[tz] Getting current tzdb version in use
paul at ganssle.io
Fri Jul 20 14:12:22 UTC 2018
You guys know this thread was not sent to the main list? Was that on purpose?
I will say that I agree about the churn - that's a good reason not to include the version in every zone file, but even if the version is interpreted as "this is based on XXXX", it would be very useful - particularly since the common case is that the version is accurate and any inaccurate versions would be a bug in the deployment *not* a bug in tzdb - you can't stop your downstream distributors from introducing bugs, but you can't avoid features just because someone might introduce a bug in them.
I can tell you a few places I've found need for the version:
1. I have some tests in my test suite that check certain edge cases, one of which is the international date line switch in Kiribati in 1994. Old versions have this happening on the wrong day, so when that changed, my test suite broke. Ideally I would write my tests like this (pseudocode):
if tzdata_version >= '2018d':
transition_date = 1995-01-01
transition_date = 1994-12-30
I would be comfortable skipping this test on platforms that screw up the version information, since the version check has nothing to do with my real application.
2. It is useful to check the version to see if the system version is outdated when debugging, and in general as part of logging to provide maximum context when trying to find bugs later. If I'm digging through some old logs trying to figure out what happened and the log starts "tzdata version == 2014c; OS: Linux; Distribution: RHEL6" or something, I can see if there were any issues in tzdata version 2014c, and if RHEL has made any weird modifications to the system deployed tzdata.
3. It can be useful when you have the choice of more than one source for time zone data and want to try and ascertain which one is more recent and use that one. For example, my library dateutil ships an up-to-date version of the tz database (with version information), but will always choose the system-installed version if it exists. I would prefer it if instead I could check the system installed tzdata's version and the version of the tzdata I shipped and use whichever one is more recent (or give users the choice). Without shipped version information, this is not possible.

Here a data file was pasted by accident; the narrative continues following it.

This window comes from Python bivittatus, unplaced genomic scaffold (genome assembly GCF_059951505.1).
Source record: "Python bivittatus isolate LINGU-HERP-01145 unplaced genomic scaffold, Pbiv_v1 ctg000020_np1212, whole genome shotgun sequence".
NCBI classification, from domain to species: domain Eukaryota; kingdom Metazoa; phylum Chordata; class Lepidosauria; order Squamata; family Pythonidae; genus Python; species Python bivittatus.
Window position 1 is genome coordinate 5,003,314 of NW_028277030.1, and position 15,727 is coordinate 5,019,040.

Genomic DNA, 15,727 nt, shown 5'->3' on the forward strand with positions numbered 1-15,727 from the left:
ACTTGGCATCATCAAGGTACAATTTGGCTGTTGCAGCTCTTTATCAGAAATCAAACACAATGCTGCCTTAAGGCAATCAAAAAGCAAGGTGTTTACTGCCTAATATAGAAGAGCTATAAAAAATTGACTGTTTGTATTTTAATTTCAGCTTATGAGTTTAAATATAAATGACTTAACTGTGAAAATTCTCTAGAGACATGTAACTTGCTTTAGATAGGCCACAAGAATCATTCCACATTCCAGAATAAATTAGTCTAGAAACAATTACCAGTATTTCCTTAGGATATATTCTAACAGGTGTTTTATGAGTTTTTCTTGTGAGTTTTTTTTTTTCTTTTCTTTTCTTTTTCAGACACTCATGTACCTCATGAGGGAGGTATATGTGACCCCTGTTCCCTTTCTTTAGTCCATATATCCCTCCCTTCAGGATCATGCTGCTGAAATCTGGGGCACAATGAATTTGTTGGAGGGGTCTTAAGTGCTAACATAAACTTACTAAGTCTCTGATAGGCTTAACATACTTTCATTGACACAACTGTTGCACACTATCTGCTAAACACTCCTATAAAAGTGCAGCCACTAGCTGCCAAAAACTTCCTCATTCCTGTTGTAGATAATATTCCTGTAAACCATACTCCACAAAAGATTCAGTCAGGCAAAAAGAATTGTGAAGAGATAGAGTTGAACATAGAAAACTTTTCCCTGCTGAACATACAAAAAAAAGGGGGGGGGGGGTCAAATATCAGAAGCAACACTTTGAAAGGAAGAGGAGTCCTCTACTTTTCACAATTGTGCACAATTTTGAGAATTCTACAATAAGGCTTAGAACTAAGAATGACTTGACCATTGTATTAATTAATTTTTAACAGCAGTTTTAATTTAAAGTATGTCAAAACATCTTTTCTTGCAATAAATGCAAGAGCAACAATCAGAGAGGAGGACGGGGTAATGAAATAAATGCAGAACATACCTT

In all of these cases, I believe that *some* version information would be better than none, even if not all the complexity of what it means to be a "new version" is captured.
At this point, of course, I think the battle in the tz project is won - tzdata.zi exists and last I checked `make install` installs it into `/usr/share/zoneinfo`, so now it's time to get system distributors to make sure they include it in their distributions, I guess.
On 07/19/2018 07:40 PM, Paul Eggert wrote:
> Robert Elz wrote:
>> I have more than doubts, I am convinced that the entire thing is
>> misguided, and that (with the one exception of curiosity value,
>> the ability of an application to tell people which version data it
>> is using) there is no good use of this data
> Yes, that's the only good use I can think of as well. That is, the version string is more for diagnosing obsolete or misconfigured systems than for use in ordinary computation. That being said, configuration is of growing importance in software engineering, and I hope that the version comment in tzdata.zi is enough to satisfy needs in this area.
> With TZDIST the version info is best done via ETags, and this should work with TZif files so that clients can easily see whether they're up-to-date and get a new version if not. See Internet RFC 7808 section 4.1.4 along with:
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